Cyber Bullying Won’t Be Tolerated

In September of 2010, 18 year old Tyler Clementi from New Jersey wrote on his Facebook page that he was jumping off the George Washington Bridge—and then went through with it. Why? He had been cyber-bullied by his college roommate, Dharun Ravi.

Ravi had set up a webcam in their dorm room and caught Clementi kissing another man on tape. Ravi tweeted about what he saw, and hosted a “viewing party” to allow other students to watch the footage. Clementi had arrived to university just a few days after coming out to his parents, so he was a little fragile.

Just a few weeks ago, the bully faced trial. Ravi was found guilty of all 15 charges against him, including invasion of privacy, and anti-gay intimidation. He was not charged in connection with Clementi’s death however. Ravi could face up to 10 years in prison.

There have been a few outcomes of Tyler Clementi’s death. The state of New Jersey established a new anti-bullying law as a direct result of this particular case. As well, the school that the boys attended, Rutgers University, has changed its policy on housing, and now allows people of the opposite sex to live together if they wish, in an attempt to make LGBT students more comfortable.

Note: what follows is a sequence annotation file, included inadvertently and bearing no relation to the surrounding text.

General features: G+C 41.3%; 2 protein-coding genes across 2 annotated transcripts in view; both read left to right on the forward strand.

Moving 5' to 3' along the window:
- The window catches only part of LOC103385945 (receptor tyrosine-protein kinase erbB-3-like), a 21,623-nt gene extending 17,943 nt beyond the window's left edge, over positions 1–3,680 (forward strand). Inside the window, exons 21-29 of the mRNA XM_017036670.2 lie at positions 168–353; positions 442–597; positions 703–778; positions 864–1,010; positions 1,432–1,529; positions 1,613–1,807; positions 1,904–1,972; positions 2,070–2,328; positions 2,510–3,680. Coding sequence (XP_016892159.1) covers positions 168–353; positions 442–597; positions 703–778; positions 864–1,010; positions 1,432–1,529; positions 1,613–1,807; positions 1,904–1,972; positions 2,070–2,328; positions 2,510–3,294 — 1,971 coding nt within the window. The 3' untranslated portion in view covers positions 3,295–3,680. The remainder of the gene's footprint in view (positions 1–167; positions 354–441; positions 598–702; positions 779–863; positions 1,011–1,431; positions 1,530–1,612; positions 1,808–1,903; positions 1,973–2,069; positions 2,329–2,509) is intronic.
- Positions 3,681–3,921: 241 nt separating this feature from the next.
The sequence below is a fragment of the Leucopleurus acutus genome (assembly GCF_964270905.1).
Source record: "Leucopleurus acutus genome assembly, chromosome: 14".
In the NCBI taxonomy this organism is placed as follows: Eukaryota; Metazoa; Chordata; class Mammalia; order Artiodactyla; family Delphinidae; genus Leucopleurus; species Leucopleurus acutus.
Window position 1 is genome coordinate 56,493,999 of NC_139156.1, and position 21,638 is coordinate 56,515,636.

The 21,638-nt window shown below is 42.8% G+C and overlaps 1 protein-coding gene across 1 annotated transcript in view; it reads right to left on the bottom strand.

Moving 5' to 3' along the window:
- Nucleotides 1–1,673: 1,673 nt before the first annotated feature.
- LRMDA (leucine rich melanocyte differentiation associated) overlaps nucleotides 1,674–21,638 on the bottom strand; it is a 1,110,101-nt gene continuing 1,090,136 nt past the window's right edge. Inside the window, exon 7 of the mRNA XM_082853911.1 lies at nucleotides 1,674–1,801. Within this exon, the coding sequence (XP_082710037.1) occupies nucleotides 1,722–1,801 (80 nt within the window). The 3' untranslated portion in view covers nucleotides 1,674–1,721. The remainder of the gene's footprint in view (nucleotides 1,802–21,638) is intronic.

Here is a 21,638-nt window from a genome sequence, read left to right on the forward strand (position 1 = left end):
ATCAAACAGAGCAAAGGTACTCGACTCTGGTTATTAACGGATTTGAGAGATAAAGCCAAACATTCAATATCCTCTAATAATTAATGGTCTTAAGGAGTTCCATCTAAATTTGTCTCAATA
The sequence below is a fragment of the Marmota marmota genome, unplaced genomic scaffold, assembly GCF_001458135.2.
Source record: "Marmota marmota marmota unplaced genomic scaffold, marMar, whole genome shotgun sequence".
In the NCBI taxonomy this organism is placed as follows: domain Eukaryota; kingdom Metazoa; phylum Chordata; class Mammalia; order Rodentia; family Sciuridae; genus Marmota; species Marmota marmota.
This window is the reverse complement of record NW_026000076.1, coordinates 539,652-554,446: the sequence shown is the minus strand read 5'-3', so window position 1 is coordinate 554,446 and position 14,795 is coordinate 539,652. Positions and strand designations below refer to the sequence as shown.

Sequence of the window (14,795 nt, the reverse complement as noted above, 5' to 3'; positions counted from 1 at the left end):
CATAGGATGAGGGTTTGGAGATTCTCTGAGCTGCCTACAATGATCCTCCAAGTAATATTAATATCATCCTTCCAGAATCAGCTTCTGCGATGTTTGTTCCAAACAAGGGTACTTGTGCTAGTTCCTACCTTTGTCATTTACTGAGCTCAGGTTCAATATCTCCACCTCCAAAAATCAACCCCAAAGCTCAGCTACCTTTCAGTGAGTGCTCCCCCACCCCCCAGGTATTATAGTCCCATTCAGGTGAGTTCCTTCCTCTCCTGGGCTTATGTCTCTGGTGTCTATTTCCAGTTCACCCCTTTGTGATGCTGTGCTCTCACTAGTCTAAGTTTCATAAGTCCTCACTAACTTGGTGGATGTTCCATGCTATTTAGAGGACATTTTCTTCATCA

Bullying is a serious matter, and the verdict in this trial sets a precedent that it won’t be tolerated or treated lightly.

Nimritta Parmar

Nimritta is a third year student at Simon Fraser University, studying English and Communications. She's a Facebook rat (AKA master procrastinator), and being a student for the last 16 years of her life means that she has education on the brain! (perhaps you've noticed?)